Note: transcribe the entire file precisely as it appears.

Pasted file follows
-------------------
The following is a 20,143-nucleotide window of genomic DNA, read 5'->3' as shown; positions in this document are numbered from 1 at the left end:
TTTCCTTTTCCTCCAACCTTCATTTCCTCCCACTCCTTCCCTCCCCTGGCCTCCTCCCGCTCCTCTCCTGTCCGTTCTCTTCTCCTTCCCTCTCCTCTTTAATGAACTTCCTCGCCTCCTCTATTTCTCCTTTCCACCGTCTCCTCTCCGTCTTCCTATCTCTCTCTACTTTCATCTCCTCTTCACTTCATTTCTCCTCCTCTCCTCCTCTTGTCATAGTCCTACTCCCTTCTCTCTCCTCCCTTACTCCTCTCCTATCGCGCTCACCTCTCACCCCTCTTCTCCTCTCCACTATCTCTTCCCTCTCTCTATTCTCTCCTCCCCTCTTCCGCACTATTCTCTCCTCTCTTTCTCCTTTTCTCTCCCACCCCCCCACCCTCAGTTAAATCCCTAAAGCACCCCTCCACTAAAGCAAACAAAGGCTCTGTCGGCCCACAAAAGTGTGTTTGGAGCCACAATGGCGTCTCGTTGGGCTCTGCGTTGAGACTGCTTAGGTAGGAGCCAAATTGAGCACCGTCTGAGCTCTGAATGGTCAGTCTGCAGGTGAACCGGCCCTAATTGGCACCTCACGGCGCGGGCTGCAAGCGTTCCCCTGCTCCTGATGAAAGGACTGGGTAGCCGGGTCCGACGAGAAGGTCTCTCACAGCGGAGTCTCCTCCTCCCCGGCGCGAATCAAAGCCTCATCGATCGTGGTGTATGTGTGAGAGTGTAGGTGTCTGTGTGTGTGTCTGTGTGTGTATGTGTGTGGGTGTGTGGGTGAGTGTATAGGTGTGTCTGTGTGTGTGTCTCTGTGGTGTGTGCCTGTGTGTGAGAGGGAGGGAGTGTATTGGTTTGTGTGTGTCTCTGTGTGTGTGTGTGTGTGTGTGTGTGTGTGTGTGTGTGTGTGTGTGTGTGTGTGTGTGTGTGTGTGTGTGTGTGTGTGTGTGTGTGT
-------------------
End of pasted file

The following is a 20,143-nucleotide window of genomic DNA, read 5'->3' as shown; positions in this document are numbered from 1 at the left end:
TTTCCTTTTCCTCCAACCTTCATTTCCTCCCACTCCTTCCCTCCCCTGGCCTCCTCCCGCTCCTCTCCTGTCCGTTCTCTTCTCCTTCCCTCTCCTCTTTAATGAACTTCCTCGCCTCCTCTATTTCTCCTTTCCACCGTCTCCTCTCCGTCTTCCTATCTCTCTCTACTTTCATCTCCTCTTCACTTCATTTCTCCTCCTCTCCTCCTCTTGTCATAGTCCTACTCCCTTCTCTCTCCTCCCTTACTCCTCTCCTATCGCGCTCACCTCTCACCCCTCTTCTCCTCTCCACTATCTCTTCCCTCTCTCTATTCTCTCCTCCCCTCTTCCGCACTATTCTCTCCTCTCTTTCTCCTTTTCTCTCCCACCCCCCCACCCTCAGTTAAATCCCTAAAGCACCCCTCCACTAAAGCAAACAAAGGCTCTGTCGGCCCACAAAAGTGTGTTTGGAGCCACAATGGCGTCTCGTTGGGCTCTGCGTTGAGACTGCTTAGGTAGGAGCCAAATTGAGCACCGTCTGAGCTCTGAATGGTCAGTCTGCAGGTGAACCGGCCCTAATTGGCACCTCACGGCGCGGGCTGCAAGCGTTCCCCTGCTCCTGATGAAAGGACTGGGTAGCCGGGTCCGACGAGAAGGTCTCTCACAGCGGAGTCTCCTCCTCCCCGGCGCGAATCAAAGCCTCATCGATCGTGGTGTATGTGTGAGAGTGTAGGTGTCTGTGTGTGTGTCTGTGTGTGTATGTGTGTGGGTGTGTGGGTGAGTGTATAGGTGTGTCTGTGTGTGTGTCTCTGTGGTGTGTGCCTGTGTGTGAGAGGGAGGGAGTGTATTGGTTTGTGTGTGTCTCTGTGTGTGTGTGTGTGTGTGTGTGTGTGTGTGTGTGTGTGTGTGTGTGTGTGTGTGTGTGTGTGTGTGTGTGTGTGTGTGTGTGTGT